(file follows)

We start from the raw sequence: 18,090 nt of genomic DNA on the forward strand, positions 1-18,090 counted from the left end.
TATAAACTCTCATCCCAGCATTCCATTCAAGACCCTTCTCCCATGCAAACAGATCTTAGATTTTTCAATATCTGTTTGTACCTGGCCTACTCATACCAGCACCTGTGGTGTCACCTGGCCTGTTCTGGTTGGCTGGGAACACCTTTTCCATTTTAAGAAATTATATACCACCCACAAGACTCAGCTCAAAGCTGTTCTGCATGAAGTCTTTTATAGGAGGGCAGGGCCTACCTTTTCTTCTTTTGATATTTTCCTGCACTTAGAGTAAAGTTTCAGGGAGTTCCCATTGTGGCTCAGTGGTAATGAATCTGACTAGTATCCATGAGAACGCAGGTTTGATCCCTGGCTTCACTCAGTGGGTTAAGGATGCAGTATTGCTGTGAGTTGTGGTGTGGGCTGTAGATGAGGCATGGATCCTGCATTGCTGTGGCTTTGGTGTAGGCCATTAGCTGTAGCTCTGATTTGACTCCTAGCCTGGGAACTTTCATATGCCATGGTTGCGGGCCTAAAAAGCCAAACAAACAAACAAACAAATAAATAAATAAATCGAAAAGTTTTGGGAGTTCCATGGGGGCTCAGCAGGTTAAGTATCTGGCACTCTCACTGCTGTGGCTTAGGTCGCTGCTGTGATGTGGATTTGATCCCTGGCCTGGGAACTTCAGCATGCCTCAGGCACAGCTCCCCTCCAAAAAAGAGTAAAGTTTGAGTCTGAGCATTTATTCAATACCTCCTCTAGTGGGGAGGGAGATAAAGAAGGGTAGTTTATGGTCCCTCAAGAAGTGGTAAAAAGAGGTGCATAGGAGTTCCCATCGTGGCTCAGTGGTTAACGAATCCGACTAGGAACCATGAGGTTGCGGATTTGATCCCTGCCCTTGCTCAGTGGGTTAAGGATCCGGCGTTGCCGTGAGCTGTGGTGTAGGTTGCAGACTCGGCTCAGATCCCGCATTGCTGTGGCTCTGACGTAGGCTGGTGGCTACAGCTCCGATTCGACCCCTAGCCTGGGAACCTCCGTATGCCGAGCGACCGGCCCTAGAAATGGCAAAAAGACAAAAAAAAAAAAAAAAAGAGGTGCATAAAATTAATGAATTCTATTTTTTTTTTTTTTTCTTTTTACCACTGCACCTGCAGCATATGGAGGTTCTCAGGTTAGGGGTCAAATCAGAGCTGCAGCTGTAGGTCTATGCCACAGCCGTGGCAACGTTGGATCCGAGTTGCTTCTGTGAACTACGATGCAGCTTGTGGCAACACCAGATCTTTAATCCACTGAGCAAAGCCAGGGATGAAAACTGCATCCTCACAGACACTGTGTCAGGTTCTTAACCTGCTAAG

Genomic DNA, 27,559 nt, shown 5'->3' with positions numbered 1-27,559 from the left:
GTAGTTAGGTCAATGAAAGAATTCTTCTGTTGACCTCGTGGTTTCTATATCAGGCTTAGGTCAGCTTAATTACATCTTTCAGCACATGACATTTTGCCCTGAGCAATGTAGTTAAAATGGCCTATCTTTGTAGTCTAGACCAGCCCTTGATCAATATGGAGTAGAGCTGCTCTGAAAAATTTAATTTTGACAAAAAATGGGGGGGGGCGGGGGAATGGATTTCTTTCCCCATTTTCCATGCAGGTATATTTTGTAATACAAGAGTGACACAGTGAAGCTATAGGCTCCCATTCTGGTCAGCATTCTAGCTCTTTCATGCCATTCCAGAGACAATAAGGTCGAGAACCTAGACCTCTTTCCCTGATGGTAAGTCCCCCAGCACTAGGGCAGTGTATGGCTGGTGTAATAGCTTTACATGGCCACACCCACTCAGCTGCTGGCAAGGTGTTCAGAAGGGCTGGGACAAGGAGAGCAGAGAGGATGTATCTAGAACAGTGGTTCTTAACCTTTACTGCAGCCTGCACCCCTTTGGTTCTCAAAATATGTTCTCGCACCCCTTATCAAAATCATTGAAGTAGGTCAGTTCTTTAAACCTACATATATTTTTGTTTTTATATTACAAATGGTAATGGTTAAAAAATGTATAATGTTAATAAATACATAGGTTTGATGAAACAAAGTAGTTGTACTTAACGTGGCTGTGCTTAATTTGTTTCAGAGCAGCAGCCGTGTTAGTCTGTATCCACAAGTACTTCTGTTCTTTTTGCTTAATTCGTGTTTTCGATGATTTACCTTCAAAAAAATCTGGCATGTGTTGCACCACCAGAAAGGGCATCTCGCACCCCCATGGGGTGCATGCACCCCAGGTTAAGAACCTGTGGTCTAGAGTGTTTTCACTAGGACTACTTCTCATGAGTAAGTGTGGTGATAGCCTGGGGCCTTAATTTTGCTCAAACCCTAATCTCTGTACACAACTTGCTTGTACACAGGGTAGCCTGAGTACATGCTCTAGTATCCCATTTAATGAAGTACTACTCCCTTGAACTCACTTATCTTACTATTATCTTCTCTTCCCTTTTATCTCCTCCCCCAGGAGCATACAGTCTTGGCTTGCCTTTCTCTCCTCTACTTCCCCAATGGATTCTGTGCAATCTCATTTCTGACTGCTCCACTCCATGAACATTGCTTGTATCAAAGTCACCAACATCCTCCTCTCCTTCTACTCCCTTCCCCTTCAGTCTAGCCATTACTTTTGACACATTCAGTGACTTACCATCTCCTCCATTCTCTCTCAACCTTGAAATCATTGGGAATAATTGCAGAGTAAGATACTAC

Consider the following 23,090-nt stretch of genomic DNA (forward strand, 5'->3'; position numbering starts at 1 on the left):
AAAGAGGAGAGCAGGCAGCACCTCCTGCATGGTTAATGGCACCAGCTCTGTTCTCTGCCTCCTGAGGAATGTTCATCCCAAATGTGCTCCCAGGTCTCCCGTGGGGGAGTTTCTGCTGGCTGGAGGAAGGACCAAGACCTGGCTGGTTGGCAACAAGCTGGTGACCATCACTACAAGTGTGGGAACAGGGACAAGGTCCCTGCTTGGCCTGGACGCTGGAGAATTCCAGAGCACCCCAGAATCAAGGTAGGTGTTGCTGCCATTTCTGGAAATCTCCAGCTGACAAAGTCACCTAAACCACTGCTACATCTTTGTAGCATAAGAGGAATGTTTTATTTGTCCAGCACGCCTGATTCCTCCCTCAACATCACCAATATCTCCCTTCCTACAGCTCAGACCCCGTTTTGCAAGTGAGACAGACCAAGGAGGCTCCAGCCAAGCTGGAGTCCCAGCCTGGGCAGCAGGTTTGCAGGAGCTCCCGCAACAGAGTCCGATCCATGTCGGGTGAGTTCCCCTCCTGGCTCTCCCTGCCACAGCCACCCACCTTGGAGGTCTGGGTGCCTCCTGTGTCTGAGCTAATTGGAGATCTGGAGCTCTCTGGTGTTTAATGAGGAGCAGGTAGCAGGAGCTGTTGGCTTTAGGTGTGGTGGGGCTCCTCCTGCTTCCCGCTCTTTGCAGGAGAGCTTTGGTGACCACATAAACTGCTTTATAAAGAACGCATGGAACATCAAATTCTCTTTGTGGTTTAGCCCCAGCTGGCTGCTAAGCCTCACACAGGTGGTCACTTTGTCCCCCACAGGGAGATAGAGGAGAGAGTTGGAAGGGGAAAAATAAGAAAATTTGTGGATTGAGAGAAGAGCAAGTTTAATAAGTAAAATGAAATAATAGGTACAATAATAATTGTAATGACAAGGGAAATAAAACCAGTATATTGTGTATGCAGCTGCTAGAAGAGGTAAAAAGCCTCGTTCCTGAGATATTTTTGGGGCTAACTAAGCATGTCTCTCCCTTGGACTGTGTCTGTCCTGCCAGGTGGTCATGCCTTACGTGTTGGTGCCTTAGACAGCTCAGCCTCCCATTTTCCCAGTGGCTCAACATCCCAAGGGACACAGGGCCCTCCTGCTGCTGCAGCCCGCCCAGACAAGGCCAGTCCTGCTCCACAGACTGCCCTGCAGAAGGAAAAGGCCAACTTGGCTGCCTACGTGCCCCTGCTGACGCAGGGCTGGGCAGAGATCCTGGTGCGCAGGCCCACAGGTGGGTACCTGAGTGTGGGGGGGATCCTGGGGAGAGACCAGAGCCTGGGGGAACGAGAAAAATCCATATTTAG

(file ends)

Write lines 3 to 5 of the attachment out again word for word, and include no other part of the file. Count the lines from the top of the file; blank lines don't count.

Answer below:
Genomic DNA, 27,559 nt, shown 5'->3' with positions numbered 1-27,559 from the left:
GTAGTTAGGTCAATGAAAGAATTCTTCTGTTGACCTCGTGGTTTCTATATCAGGCTTAGGTCAGCTTAATTACATCTTTCAGCACATGACATTTTGCCCTGAGCAATGTAGTTAAAATGGCCTATCTTTGTAGTCTAGACCAGCCCTTGATCAATATGGAGTAGAGCTGCTCTGAAAAATTTAATTTTGACAAAAAATGGGGGGGGGCGGGGGAATGGATTTCTTTCCCCATTTTCCATGCAGGTATATTTTGTAATACAAGAGTGACACAGTGAAGCTATAGGCTCCCATTCTGGTCAGCATTCTAGCTCTTTCATGCCATTCCAGAGACAATAAGGTCGAGAACCTAGACCTCTTTCCCTGATGGTAAGTCCCCCAGCACTAGGGCAGTGTATGGCTGGTGTAATAGCTTTACATGGCCACACCCACTCAGCTGCTGGCAAGGTGTTCAGAAGGGCTGGGACAAGGAGAGCAGAGAGGATGTATCTAGAACAGTGGTTCTTAACCTTTACTGCAGCCTGCACCCCTTTGGTTCTCAAAATATGTTCTCGCACCCCTTATCAAAATCATTGAAGTAGGTCAGTTCTTTAAACCTACATATATTTTTGTTTTTATATTACAAATGGTAATGGTTAAAAAATGTATAATGTTAATAAATACATAGGTTTGATGAAACAAAGTAGTTGTACTTAACGTGGCTGTGCTTAATTTGTTTCAGAGCAGCAGCCGTGTTAGTCTGTATCCACAAGTACTTCTGTTCTTTTTGCTTAATTCGTGTTTTCGATGATTTACCTTCAAAAAAATCTGGCATGTGTTGCACCACCAGAAAGGGCATCTCGCACCCCCATGGGGTGCATGCACCCCAGGTTAAGAACCTGTGGTCTAGAGTGTTTTCACTAGGACTACTTCTCATGAGTAAGTGTGGTGATAGCCTGGGGCCTTAATTTTGCTCAAACCCTAATCTCTGTACACAACTTGCTTGTACACAGGGTAGCCTGAGTACATGCTCTAGTATCCCATTTAATGAAGTACTACTCCCTTGAACTCACTTATCTTACTATTATCTTCTCTTCCCTTTTATCTCCTCCCCCAGGAGCATACAGTCTTGGCTTGCCTTTCTCTCCTCTACTTCCCCAATGGATTCTGTGCAATCTCATTTCTGACTGCTCCACTCCATGAACATTGCTTGTATCAAAGTCACCAACATCCTCCTCTCCTTCTACTCCCTTCCCCTTCAGTCTAGCCATTACTTTTGACACATTCAGTGACTTACCATCTCCTCCATTCTCTCTCAACCTTGAAATCATTGGGAATAATTGCAGAGTAAGATACTAC

Consider the following 23,090-nt stretch of genomic DNA (forward strand, 5'->3'; position numbering starts at 1 on the left):